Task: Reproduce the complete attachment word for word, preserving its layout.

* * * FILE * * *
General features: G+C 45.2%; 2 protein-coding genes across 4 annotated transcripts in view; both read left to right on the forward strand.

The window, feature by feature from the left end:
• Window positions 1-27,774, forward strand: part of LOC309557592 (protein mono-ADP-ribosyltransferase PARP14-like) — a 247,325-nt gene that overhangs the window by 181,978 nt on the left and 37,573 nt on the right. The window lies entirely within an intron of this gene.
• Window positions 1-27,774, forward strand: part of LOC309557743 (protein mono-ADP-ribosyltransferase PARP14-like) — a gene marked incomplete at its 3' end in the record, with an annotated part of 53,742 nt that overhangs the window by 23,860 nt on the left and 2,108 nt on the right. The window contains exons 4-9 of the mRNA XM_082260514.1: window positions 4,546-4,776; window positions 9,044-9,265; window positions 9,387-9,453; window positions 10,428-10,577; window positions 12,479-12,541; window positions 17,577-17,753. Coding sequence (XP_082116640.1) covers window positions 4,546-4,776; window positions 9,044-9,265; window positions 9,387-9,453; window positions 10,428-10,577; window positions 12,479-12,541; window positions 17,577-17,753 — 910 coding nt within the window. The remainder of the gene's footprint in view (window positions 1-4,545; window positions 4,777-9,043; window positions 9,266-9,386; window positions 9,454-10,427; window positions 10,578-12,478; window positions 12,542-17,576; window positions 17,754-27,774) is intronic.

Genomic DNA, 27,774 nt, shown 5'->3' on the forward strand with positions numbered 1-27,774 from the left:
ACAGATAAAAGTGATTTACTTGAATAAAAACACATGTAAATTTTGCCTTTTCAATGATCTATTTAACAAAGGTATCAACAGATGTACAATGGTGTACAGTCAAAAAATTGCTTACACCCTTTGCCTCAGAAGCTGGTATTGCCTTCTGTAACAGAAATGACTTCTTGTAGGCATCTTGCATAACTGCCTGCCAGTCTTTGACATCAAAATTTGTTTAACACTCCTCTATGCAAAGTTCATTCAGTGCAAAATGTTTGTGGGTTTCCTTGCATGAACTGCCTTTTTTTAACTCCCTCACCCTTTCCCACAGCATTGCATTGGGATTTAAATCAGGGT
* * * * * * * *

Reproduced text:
General features: G+C 45.2%; 2 protein-coding genes across 4 annotated transcripts in view; both read left to right on the forward strand.

The window, feature by feature from the left end:
• Window positions 1-27,774, forward strand: part of LOC309557592 (protein mono-ADP-ribosyltransferase PARP14-like) — a 247,325-nt gene that overhangs the window by 181,978 nt on the left and 37,573 nt on the right. The window lies entirely within an intron of this gene.
• Window positions 1-27,774, forward strand: part of LOC309557743 (protein mono-ADP-ribosyltransferase PARP14-like) — a gene marked incomplete at its 3' end in the record, with an annotated part of 53,742 nt that overhangs the window by 23,860 nt on the left and 2,108 nt on the right. The window contains exons 4-9 of the mRNA XM_082260514.1: window positions 4,546-4,776; window positions 9,044-9,265; window positions 9,387-9,453; window positions 10,428-10,577; window positions 12,479-12,541; window positions 17,577-17,753. Coding sequence (XP_082116640.1) covers window positions 4,546-4,776; window positions 9,044-9,265; window positions 9,387-9,453; window positions 10,428-10,577; window positions 12,479-12,541; window positions 17,577-17,753 — 910 coding nt within the window. The remainder of the gene's footprint in view (window positions 1-4,545; window positions 4,777-9,043; window positions 9,266-9,386; window positions 9,454-10,427; window positions 10,578-12,478; window positions 12,542-17,576; window positions 17,754-27,774) is intronic.

Genomic DNA, 27,774 nt, shown 5'->3' on the forward strand with positions numbered 1-27,774 from the left:
ACAGATAAAAGTGATTTACTTGAATAAAAACACATGTAAATTTTGCCTTTTCAATGATCTATTTAACAAAGGTATCAACAGATGTACAATGGTGTACAGTCAAAAAATTGCTTACACCCTTTGCCTCAGAAGCTGGTATTGCCTTCTGTAACAGAAATGACTTCTTGTAGGCATCTTGCATAACTGCCTGCCAGTCTTTGACATCAAAATTTGTTTAACACTCCTCTATGCAAAGTTCATTCAGTGCAAAATGTTTGTGGGTTTCCTTGCATGAACTGCCTTTTTTTAACTCCCTCACCCTTTCCCACAGCATTGCATTGGGATTTAAATCAGGGT